The highest-ranking elected Sunni leader in Iraq painted a bleak picture of his nation’s future Thursday, telling an audience in Washington that without serious and quick reconciliation between sectarian political parties, the country could be swallowed by a war comparable to the one now raging in Syria.
“Iraq at this point is at a crossroads,” said Usama al-Nujayfi, the speaker of Iraq’s Council of Representatives and an influential voices in Baghdad, where Iraq’s federal government is dominated by parties aligned with the nation’s Shiite Prime Minister.
“God forbid,” said Mr. al-Nujayfi, “we will be moving toward something like the Syrian situation if the problems are not addressed in the right way.”
He noted that 2013 more than 9,000 people were killed in Iraq and more than 25,000 wounded — the “highest figure in the last 10 years.”
More pointedly, Mr. al-Nujayfi’s remarks, made during a speech at the Brookings Institution, come as the threat of a Sunni extremist takeover in western Iraq’s Anbar province has continued to mount.
News reports this week have suggested al Qaeda-connected fighters who seized key sections Fallujah in the province more than two weeks ago, are now spreading out and trying to enforce Islamist law over the city.
With fears growing that the situation could trigger an all-out civil war between Iraq’s Shiites and Sunnis, Iraqi Prime Minister Nouri al-Maliki has yielded to pressure from the Obama administration to delay using the Iraqi military, which is dominated by Shiites, to mount full-scale assault on Anbar.
Mr. al-Maliki has also begun paying more secular Sunni tribesmen to fight back against the extremists in Fallujah.
But Mr. al-Nujayfi on Wednesday suggested the move may be too little too late — or that it must be expanded upon significantly and quickly if the Maliki government has any hope of forging a sustainable alliance with secular Sunni tribal leaders going forward.
He also said the rise of al Qaeda-linked groups in Anbar could most accurately be blamed on the Maliki government’s abandonment of previous alliances that U.S. military forces once nourished with those tribal leaders.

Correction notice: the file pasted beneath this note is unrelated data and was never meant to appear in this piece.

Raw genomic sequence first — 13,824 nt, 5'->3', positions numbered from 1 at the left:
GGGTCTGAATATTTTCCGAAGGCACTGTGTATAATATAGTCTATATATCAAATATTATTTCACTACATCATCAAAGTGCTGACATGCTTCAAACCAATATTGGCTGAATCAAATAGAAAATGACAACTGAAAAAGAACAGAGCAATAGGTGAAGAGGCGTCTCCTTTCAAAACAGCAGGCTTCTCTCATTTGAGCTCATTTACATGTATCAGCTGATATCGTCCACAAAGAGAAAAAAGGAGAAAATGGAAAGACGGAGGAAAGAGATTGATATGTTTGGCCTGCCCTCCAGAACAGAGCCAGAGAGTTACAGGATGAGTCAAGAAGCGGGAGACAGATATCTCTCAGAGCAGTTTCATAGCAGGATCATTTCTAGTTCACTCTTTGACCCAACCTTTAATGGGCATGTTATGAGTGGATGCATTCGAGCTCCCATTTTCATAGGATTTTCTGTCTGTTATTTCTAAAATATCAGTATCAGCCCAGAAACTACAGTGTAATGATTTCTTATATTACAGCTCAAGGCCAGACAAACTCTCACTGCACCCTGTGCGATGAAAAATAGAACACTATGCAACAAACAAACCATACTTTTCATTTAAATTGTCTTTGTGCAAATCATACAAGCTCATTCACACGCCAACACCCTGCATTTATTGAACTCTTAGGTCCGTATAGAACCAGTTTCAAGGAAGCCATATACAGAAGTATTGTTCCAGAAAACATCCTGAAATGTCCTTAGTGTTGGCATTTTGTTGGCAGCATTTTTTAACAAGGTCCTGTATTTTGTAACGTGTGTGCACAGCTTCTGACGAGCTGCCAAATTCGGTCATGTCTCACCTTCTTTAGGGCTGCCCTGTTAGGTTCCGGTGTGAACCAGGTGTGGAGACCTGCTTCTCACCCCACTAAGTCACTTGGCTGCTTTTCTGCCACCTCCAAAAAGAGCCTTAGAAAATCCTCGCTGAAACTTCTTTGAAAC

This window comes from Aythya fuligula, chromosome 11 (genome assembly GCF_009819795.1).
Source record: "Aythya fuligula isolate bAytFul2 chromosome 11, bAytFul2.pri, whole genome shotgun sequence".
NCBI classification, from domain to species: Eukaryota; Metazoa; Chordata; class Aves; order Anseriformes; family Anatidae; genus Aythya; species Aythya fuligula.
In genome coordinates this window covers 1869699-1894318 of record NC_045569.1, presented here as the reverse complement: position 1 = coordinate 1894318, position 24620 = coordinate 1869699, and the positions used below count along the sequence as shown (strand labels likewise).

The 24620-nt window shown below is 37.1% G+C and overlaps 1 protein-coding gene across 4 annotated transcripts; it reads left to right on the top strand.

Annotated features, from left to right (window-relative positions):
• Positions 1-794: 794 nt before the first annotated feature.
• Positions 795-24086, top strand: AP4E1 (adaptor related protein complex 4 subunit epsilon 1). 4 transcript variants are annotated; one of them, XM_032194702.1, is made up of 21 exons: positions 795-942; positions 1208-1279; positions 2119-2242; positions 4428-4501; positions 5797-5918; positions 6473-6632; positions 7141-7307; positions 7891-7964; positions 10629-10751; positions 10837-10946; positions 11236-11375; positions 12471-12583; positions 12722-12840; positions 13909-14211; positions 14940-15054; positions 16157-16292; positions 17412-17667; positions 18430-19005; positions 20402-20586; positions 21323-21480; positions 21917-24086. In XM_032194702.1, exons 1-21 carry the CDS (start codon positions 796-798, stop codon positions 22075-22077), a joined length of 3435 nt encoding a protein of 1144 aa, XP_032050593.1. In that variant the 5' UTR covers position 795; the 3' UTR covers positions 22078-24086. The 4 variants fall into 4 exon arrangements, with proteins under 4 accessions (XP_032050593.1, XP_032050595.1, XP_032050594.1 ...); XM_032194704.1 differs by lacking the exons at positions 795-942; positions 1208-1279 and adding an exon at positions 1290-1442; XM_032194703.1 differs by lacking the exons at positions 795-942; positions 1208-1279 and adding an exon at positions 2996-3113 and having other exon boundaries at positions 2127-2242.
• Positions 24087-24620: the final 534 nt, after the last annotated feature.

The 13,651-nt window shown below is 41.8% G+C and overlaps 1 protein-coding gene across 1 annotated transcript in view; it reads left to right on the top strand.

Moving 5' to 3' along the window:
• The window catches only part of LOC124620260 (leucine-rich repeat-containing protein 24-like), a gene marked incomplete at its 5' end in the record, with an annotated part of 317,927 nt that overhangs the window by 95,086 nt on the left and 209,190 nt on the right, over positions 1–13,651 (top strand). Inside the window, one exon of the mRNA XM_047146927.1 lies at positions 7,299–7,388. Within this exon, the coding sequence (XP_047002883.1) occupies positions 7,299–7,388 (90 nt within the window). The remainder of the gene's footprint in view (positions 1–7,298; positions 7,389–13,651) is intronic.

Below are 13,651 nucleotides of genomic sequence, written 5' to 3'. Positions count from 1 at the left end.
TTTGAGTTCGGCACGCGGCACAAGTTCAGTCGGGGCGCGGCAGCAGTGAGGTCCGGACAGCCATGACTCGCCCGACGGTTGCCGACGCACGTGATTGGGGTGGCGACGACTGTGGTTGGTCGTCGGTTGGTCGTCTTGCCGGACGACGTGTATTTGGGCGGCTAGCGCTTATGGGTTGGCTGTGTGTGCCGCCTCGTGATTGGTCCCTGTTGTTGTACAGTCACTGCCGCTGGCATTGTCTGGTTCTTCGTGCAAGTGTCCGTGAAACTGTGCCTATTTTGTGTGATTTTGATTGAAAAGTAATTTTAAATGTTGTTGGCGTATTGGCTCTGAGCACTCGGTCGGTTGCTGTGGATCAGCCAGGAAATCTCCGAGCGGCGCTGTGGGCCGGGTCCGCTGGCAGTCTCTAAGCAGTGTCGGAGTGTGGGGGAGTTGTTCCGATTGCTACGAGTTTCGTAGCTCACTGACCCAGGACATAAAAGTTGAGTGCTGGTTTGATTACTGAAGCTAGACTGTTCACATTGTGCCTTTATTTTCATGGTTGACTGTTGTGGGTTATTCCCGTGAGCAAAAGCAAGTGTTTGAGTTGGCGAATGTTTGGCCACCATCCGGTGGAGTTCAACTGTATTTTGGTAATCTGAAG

“In 2007 with the surge of American forces, some violence ended in the country and we set a plan to fight al Qaeda and the terrorist groups with the support of the Sunni clans in Anbar,” Mr. al-Nujayfi said.
“They were armed, financed and were promised they would be part of the Iraqi armed forces,” he said, adding that “the clans defeated al Qaeda” and “were able to bring stability back.”
“But after this victory, there was no follow-up on the promises that were given to them and they did not get their rights, for instance, to integrate into the [official Iraqi] armed forces, to get the salaries they need, to protect them from being targeted from the terrorists.”
Mr. al-Nujayfi added that from 2009 until just a few months ago, the secular Sunni militias in Anbar were “almost completely destroyed,” and that al Qaeda “came back stronger than before,” preying on the frustration being felt in the region toward the government in Baghdad.
The situation is such, he said, that many in region have been “almost pushed into the arms of the terrorists.”
In essence, Mr. al-Nujayfi’s assessment ran parallel to that offered by another top Sunni political leader, Deputy Prime Minister Saleh al-Mutlaq, who appeared in Washington last week with the assertion that the government of Mr. al-Maliki has alienated Sunnis to a point of fomenting sectarian violence.
Mr. al-Mutlaq also called on the Obama administration to do more to help Iraq, which he said had been “destroyed” by the decade-long U.S. military occupation.